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Best of Howard Schwartz

Gaming Guru

 

Gaming history, sports betting, hockey mag and craps guide have wide appeal

4 September 2008

Have an old collectible chip and wondering about when the place that issued it opened or closed and where it was located -- as far back as the 1930s? Need a craps book to steer you to smarter bets or one that explains the various bets including odds and wrong bets? Have a friend who's got many questions about sports betting that you don't have the patience to answer? And finally, with pro hockey opening its 2008-09 season in October, where can you find a schedule, rosters and team evaluations and predictions on same?

Well, here are the four resources that answer most of those questions and a few more:

The late, great Harvey Fuller, who is revered as one of the most respected and authoritative chip collectors of our time, compiled a book which has just been reprinted after being unavailable for years. Titled Index of Nevada Gaming Establishments: 1931-1981 (56 pages, 8x11 plastic spiralbound, $30), this wonderful resource has two major sections, listing gaming establishments by name in alphabetical order, then by city, with lists of what games were available at the time (including some obsolete ones like faro, barbouti, hazzard, Klondike and chuck-a-luck). There are some informational gaps here (listed with a question mark), but the format is both time-saving and unique. For example, the old Apache Casino opened March 19, 1932 and closed in 1941 (in Las Vegas), and the Li'l Red Barn in Reno opened Dec. 14, 1953 and closed June 14, 1956, offering slots and roulette as the only games. Some establishments were open a short time, less than a year perhaps, often making the chips they issued (and which survived) even more valuable.

It's a fine historical resource, for collectors and those who may have heard from friends or relatives about long gone, colorful houses of action.

Michael Kochan has written an interesting although somewhat fundamental book titled Secrets of Professional Sports Betting: 88 Powerful Winning Concepts for Making Money at Football, Basketball, Baseball, Hockey and More (252 pages, 5x8 paperbound, $19.95). Published in late summer 2008, the book is divided into 17 chapters. Subjects discussed include the pointspread, money line, totals wagers, money management, maintaining discipline, keeping records, making quality bets, parlays, halftime bets, middling and the coaching factor. There are 17 pages on betting pro football including the importance of the starting quarterback, the impact of injuries and road teams. Four pages are devoted to baseball, including wagering on hot pitchers and betting totals. Twenty pages are devoted to pro basketball, including finding value with injuries and betting totals. Only two pages look at college hoops betting. Hockey and tennis get a page each in attention. The book has little gems tucked away, and although it would seem to be overpriced, it does come along at a time when sports betting is gaining in popularity and newcomers want short, simple ideas to get them started.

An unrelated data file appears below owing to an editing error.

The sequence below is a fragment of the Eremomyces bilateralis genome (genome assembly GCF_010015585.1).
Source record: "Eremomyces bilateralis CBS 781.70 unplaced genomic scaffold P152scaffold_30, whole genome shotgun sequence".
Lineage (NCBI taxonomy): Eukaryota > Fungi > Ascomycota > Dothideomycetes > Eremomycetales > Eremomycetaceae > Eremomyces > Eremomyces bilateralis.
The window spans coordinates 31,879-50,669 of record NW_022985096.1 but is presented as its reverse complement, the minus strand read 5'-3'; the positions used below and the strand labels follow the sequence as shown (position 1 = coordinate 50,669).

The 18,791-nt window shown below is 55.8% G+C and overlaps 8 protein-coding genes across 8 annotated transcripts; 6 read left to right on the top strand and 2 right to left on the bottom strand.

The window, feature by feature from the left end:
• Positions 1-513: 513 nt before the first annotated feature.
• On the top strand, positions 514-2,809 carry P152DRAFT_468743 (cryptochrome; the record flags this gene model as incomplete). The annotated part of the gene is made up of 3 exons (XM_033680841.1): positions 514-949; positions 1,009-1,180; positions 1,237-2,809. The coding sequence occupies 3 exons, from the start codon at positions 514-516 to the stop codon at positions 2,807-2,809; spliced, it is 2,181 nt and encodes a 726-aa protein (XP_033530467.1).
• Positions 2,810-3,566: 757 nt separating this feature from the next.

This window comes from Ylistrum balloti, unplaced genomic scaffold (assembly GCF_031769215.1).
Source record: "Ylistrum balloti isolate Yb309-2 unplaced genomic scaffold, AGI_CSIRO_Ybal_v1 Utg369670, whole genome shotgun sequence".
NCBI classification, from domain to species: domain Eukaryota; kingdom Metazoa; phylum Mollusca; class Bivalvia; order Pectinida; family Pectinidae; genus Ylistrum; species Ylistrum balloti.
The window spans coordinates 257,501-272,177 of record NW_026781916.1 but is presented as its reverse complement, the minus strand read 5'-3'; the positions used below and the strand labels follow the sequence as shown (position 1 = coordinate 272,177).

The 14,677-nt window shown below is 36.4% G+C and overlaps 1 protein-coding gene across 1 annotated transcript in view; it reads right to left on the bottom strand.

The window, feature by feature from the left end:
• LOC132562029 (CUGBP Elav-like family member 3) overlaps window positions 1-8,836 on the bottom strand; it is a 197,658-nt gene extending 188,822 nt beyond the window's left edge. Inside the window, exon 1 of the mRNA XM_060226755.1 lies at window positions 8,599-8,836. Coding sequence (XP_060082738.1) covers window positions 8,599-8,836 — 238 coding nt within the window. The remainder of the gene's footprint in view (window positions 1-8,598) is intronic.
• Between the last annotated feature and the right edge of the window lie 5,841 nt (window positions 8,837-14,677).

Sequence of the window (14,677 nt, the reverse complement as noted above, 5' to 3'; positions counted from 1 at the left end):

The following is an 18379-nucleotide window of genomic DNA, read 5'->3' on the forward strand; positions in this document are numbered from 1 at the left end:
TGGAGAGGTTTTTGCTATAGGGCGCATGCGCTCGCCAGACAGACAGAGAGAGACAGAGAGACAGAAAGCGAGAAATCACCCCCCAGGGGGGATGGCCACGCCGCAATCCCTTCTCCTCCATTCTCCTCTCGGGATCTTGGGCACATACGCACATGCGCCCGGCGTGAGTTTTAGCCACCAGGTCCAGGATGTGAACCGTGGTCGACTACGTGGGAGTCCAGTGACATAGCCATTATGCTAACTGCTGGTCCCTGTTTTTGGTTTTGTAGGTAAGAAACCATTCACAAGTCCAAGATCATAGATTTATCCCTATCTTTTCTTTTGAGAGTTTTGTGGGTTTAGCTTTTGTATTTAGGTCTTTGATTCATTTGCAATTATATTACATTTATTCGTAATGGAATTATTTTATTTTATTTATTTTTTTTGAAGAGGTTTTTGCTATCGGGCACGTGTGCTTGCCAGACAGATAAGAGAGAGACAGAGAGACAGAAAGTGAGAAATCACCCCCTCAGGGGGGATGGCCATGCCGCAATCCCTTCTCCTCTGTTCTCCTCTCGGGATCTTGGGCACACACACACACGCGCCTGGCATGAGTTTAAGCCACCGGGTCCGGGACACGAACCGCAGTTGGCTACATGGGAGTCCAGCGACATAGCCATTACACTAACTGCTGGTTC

No-Nonsense Craps (The Consummate Guide to Winning at the Crap Table) by Richard Orlyn (100 pages, 5x8 paperbound, $12.95) is an excellent choice for beginners or the confused occasional player who needs an update or refresher course on the smartest bets compared to the best ones, their odds, the House edge and table etiquette. In 16 detailed chapters that move easily as you read, the author rationalizes which bets are even worth considering, and explains why while providing illustrations and definitions. The author believes there is no such thing as a "foolproof" system, and he discusses why some bets are more popular than others. His approach makes for some easy reading in this nice little guide to intelligent play.

Yes, hockey is just around the corner. There are few resources for the bettor beyond the Internet, but the Sporting News Hockey magazine (144 pages, $7.99) gives both player and fantasy leaguer a big informational boost. Schedules, showing home vs. away games; rosters, including birth dates, height, weight, who they played for last season, key statistics, especially important for those who value the numbers goal tenders put up, are listed. Who are the "impact rookies"? Or the enforcers? What are the key off-season moves? How are team power ratings made to begin the season; how do the teams rank in various categories vs. the rest of the league; and how many wins have teams produced in the past five years? The magazine also rates players by position for the fantasy leaguers. Overall, nicely done at a decent price.
Howard Schwartz
Howard Schwartz, the "librarian for gamblers," was the marketing director for Gambler's Book Club in Las Vegas, a position he held from 1979 to 2010, when he retired. Author of hundreds of articles on gambling, his weekly book reviews appear in numerous publications throughout the gaming industry.

Howard Schwartz Websites:

www.gamblersbook.com
Howard Schwartz
Howard Schwartz, the "librarian for gamblers," was the marketing director for Gambler's Book Club in Las Vegas, a position he held from 1979 to 2010, when he retired. Author of hundreds of articles on gambling, his weekly book reviews appear in numerous publications throughout the gaming industry.

Howard Schwartz Websites:

www.gamblersbook.com